Jojo Rabbit review ‘Monty Python, but in Nazi Germany’

JoJo Rabbit posterAh, the beauty of childhood. Running around with your best friends, making your own fun. It’s highly likely, however, that your childhood didn’t involve being a part of the Hitler Youth. Well, in the newest movie from triple-threat, Taika Waititi, it features just that. As well as, you know, the Gestapo, public hangings, and actual Hitler himself.

It doesn’t go amiss to question why such a successful comedy filmmaker would tackle such a risky subject. What also doesn’t go amiss, however, is how the story of Jojo Rabbit is handled. The movie follows Jojo, a 10 year old lad born in Germany in WWII.

His dedication to the war effort is apparent from the off – he marches around in his Hitler Youth uniform, knife readied in his belt, with his imaginary friend (who just happens to be Waititi as Hitler) issues rallying cries of support for his tiny friend. His mother (Scarlett Johansson) is quick-witted, unapologetic, and fiendishly brave. It seems as though its them and Hitler against the world, until Jojo makes a discovery in his very own house.

One of the first scenes in this movie immediately sets the tone for Waititi’s sense of humour. As the title sequence rolls, a German version of ‘I Want to Hold Your Hand’ is blasted over the tops of frenzied waving, excited cheering, and the odd marching soldier. Akin to the boybands of the 60s, Taiki isn’t just explaining just how Jojo feels about the Fuhrer, but belittling him at the same time.

As surprising as it may be, this movie is a delight. Jojo’s unwavering optimism in the face of a Nazi defeat is found in Elsa: the Jewish girl his mother is hiding in the walls of their house. He takes much pleasure in dissecting the exact characteristics of the Jew – although Elsa’s convoluted fibs are often taken for solid fact, including that they grow into their horns when they turn 21.

Still from JoJo Rabbit

© Fox Searchlight

As tongue in cheek as this scene is, there is some heart to it. A sibling relationship begins to emerge, with the same mocking as a sister lying to her little brother. It’s lovely to watch, and a grounding moment in an otherwise pie in the sky kind of film. Their relationship alone is a beautiful thing to watch develop – from a scared boy discovering a strange girl in his wall, to them resting their heads on each others shoulders whilst listening to the firing of weapons, it’s one of the best parts of the film.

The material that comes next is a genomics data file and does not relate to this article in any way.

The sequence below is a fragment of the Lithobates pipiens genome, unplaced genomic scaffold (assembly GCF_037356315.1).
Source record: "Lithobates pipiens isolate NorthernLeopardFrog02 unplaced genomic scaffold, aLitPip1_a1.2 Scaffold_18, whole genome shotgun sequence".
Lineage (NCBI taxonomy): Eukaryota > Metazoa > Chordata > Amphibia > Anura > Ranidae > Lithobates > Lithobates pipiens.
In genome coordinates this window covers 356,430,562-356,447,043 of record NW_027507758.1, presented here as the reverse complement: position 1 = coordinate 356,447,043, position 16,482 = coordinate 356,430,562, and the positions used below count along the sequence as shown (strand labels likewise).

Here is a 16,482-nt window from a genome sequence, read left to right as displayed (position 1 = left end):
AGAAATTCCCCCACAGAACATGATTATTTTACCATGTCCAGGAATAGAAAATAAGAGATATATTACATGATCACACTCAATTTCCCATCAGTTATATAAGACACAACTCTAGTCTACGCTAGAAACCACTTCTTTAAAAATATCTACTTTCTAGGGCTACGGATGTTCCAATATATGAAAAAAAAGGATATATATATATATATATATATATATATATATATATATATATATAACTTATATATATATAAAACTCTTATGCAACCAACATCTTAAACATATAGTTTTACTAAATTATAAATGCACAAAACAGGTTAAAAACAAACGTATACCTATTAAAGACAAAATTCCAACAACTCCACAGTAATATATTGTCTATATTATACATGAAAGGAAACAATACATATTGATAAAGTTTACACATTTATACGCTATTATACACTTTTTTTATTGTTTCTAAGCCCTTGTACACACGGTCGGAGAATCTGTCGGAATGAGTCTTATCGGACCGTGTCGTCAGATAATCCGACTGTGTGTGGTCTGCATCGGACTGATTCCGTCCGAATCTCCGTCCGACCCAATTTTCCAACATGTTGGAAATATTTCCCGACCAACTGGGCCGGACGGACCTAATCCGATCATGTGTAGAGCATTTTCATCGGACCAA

Despite how lovely this film is, it also has a deeper side. Scarlett Johansson’s Rosie is fighting in any way she can against the Nazi regime, leaving leaflets on cafe tables and on street corners, and assisting her husband in the rebellion that happened in Italy. Her performance reflects the stability of the maternal, and evokes the same emotions throughout. Her character is hilarious, tender, strong: she is a well-written woman.

It’s highly likely that this movie may ring as slightly distasteful – in ways, it is. But, what it does is handle the distaste in ways that make it funny. It’s a slapstick comedy of almost Monty Python proportions, but it handles this difficult topic in the same way as a drama would. There are moments of heart, of emotion, of deep sorrow – but it also shows that laughter is the best medicine for all ailments.

Overall, Jojo Rabbit is a movie that takes the magic, troubles, and excitement of childhood, and places it in Nazi Germany. Waititi’s Hitler is a ball of energy, jumping around the screen like a mustachioed puppy, and wagging his tail constantly in the direction of uneducated statement. His writing and direction moves the film from uncomfortable, to wonderous. As impossible as it may be, it seems as though Waititi has created a first: he’s written a script that reads the room.

With a ‘Heil Hitler’ count to rival the number of f-bombs in the average Tarantino films, Jojo Rabbit won’t be for everyone. What it is, however, is a wonderful story of a boy, and how he navigates his life. It also has Sam Rockwell in it wearing a cape, so there are plenty of reasons to give it a watch.

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